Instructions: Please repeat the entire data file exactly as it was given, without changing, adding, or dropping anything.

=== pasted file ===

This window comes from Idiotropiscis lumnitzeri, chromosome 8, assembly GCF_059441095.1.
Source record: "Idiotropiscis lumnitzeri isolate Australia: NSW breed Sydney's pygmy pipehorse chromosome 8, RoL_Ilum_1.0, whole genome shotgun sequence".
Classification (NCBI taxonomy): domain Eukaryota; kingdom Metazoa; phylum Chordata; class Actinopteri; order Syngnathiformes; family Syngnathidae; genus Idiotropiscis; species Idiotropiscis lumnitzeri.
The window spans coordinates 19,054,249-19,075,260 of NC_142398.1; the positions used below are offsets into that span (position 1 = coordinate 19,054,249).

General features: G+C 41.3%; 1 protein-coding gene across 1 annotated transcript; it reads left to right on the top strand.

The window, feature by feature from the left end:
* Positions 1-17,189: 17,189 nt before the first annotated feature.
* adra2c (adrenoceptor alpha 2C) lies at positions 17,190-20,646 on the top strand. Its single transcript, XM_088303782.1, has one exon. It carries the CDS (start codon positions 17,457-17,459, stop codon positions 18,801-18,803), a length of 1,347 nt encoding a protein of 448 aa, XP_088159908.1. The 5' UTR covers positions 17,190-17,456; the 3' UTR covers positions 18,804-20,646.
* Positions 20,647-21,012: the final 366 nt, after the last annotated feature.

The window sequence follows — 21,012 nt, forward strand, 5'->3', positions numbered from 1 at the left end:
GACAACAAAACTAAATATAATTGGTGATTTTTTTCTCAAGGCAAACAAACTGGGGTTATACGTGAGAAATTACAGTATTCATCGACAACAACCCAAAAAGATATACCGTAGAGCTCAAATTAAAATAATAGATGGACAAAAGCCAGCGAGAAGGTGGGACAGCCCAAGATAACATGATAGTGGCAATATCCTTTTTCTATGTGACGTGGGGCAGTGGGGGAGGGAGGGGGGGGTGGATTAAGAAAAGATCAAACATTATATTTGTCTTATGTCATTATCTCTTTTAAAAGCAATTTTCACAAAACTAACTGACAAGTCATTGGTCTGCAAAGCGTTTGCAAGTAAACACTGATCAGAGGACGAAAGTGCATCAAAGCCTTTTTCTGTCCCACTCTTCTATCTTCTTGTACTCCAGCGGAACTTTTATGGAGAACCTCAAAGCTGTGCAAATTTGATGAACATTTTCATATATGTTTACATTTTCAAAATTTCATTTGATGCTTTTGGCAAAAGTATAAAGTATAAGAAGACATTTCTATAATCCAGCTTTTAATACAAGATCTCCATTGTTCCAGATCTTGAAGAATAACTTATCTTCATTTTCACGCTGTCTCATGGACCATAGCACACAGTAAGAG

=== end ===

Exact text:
This window comes from Idiotropiscis lumnitzeri, chromosome 8, assembly GCF_059441095.1.
Source record: "Idiotropiscis lumnitzeri isolate Australia: NSW breed Sydney's pygmy pipehorse chromosome 8, RoL_Ilum_1.0, whole genome shotgun sequence".
Classification (NCBI taxonomy): domain Eukaryota; kingdom Metazoa; phylum Chordata; class Actinopteri; order Syngnathiformes; family Syngnathidae; genus Idiotropiscis; species Idiotropiscis lumnitzeri.
The window spans coordinates 19,054,249-19,075,260 of NC_142398.1; the positions used below are offsets into that span (position 1 = coordinate 19,054,249).

General features: G+C 41.3%; 1 protein-coding gene across 1 annotated transcript; it reads left to right on the top strand.

The window, feature by feature from the left end:
* Positions 1-17,189: 17,189 nt before the first annotated feature.
* adra2c (adrenoceptor alpha 2C) lies at positions 17,190-20,646 on the top strand. Its single transcript, XM_088303782.1, has one exon. It carries the CDS (start codon positions 17,457-17,459, stop codon positions 18,801-18,803), a length of 1,347 nt encoding a protein of 448 aa, XP_088159908.1. The 5' UTR covers positions 17,190-17,456; the 3' UTR covers positions 18,804-20,646.
* Positions 20,647-21,012: the final 366 nt, after the last annotated feature.

The window sequence follows — 21,012 nt, forward strand, 5'->3', positions numbered from 1 at the left end:
GACAACAAAACTAAATATAATTGGTGATTTTTTTCTCAAGGCAAACAAACTGGGGTTATACGTGAGAAATTACAGTATTCATCGACAACAACCCAAAAAGATATACCGTAGAGCTCAAATTAAAATAATAGATGGACAAAAGCCAGCGAGAAGGTGGGACAGCCCAAGATAACATGATAGTGGCAATATCCTTTTTCTATGTGACGTGGGGCAGTGGGGGAGGGAGGGGGGGGTGGATTAAGAAAAGATCAAACATTATATTTGTCTTATGTCATTATCTCTTTTAAAAGCAATTTTCACAAAACTAACTGACAAGTCATTGGTCTGCAAAGCGTTTGCAAGTAAACACTGATCAGAGGACGAAAGTGCATCAAAGCCTTTTTCTGTCCCACTCTTCTATCTTCTTGTACTCCAGCGGAACTTTTATGGAGAACCTCAAAGCTGTGCAAATTTGATGAACATTTTCATATATGTTTACATTTTCAAAATTTCATTTGATGCTTTTGGCAAAAGTATAAAGTATAAGAAGACATTTCTATAATCCAGCTTTTAATACAAGATCTCCATTGTTCCAGATCTTGAAGAATAACTTATCTTCATTTTCACGCTGTCTCATGGACCATAGCACACAGTAAGAG